You know when I had KazaaLite running for a couple of days on my old PII 190 ram rig w/ w98, its system resources were 16% :eek: Probably just a few minutes from a crash. But W2k and XP Pro really are good at managing memory.

I'd recommend not to leave several apps running for a long time that will hog hog your resources and possibly cause some freezing up. But 54% isn't really that bad, I'd start worrying when it goes below 40% JMHO.
 

JigPu

Inactive Pokémon Moderator
Joined
Jun 20, 2001
Location
Vancouver, WA
zachj said:
System resources represents the collective state of all of your computing devices, mainly storage and RAM. It averages the amounts free and gives them a value on their scale of importance and averages them. The result given you is what Microsoft decided represented your system resources.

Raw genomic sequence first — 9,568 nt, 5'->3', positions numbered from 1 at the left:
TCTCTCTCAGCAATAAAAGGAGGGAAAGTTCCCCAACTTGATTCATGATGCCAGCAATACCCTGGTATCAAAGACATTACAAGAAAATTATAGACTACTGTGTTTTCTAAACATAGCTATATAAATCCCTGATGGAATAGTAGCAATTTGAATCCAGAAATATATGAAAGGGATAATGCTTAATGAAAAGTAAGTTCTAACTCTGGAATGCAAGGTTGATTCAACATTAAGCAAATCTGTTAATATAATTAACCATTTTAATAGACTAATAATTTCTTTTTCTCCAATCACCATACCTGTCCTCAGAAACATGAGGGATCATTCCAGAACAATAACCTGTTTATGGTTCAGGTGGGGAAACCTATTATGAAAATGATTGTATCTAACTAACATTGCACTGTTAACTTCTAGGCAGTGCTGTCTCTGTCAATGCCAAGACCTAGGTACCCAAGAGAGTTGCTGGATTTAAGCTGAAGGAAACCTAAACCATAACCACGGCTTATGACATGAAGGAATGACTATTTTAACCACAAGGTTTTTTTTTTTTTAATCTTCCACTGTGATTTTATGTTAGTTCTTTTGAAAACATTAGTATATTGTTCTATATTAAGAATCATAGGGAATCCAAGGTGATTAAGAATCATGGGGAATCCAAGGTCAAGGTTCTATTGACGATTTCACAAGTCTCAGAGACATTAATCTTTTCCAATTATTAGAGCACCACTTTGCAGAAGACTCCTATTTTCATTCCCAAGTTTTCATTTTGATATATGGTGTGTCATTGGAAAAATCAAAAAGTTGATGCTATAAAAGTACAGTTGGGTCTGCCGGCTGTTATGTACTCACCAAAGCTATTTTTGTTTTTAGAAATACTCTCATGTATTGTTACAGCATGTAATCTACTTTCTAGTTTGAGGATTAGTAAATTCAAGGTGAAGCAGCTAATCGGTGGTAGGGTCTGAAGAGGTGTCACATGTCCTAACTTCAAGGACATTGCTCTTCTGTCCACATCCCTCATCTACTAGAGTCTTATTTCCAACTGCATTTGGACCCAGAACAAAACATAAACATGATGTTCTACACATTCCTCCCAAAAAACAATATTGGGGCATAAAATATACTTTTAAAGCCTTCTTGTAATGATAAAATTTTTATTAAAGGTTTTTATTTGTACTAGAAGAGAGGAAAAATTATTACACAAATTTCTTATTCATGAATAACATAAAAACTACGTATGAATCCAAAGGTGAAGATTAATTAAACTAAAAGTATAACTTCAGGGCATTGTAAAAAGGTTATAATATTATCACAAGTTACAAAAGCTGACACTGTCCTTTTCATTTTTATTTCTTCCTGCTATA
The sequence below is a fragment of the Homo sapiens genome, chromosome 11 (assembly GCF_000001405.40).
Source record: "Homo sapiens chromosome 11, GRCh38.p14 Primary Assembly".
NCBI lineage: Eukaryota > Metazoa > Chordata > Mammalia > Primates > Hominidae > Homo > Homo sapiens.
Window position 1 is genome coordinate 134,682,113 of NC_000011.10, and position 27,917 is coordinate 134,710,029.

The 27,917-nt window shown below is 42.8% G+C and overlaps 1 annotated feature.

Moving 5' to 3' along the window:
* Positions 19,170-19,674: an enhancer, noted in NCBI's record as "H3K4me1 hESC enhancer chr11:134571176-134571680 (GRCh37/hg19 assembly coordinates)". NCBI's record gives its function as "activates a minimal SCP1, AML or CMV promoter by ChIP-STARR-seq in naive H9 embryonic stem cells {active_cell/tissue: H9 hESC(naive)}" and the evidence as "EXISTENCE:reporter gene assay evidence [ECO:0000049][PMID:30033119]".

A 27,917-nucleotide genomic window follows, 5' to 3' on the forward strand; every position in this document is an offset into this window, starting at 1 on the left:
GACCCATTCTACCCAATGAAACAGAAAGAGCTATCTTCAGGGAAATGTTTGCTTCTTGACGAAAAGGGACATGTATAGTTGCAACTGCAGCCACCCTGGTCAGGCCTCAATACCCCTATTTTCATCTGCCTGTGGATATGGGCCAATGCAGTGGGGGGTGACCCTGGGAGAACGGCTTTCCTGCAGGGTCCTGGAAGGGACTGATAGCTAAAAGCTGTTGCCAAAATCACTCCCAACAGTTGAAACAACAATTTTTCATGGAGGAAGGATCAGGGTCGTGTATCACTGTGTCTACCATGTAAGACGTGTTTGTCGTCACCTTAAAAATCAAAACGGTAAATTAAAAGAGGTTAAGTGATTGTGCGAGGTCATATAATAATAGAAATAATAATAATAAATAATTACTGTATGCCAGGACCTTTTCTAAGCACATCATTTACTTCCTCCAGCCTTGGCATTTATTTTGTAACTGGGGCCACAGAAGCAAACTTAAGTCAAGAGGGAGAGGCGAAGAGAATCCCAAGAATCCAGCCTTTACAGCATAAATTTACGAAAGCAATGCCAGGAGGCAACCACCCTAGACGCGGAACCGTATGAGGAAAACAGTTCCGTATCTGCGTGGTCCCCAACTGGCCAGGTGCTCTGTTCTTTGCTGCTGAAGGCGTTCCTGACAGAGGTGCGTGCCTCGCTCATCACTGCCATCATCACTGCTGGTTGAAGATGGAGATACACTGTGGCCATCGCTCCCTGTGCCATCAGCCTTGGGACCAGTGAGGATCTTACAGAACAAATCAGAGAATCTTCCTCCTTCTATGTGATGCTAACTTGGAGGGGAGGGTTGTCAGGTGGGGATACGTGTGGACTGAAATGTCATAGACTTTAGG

You're right on most points, but wrong on exactly what "system resources" measures.

System memory is a small (can't remember how much) amount of memory which holds all the crucial windows stuff (from what I can tell, the kernal mostly).

[snip from another article.... since it explains these two better than I can]
USER has a 16 bit heap and two 32 bit heaps. One of these 32 bit heaps stores WND (window) structures. There is a WND for every window in the system. The structure holds important info about the window. The other 32 bit heap stores menus. The 16 bit heap stores things like window classes, message queues etc.

The User component also manages input from the keyboard, mouse, and other input devices. It also manages interaction with the sound driver, timer, and communications ports. Windows 98 uses an asynchronous input model for all input to the system and applications. As the various input devices generate interrupts, the interrupt handler converts these interrupts to messages and sends the messages to a raw input thread area, which in turn passes each message to the appropriate message queue. Although each Win32-based thread can have its own message queue, all Win16-based applications share a common one.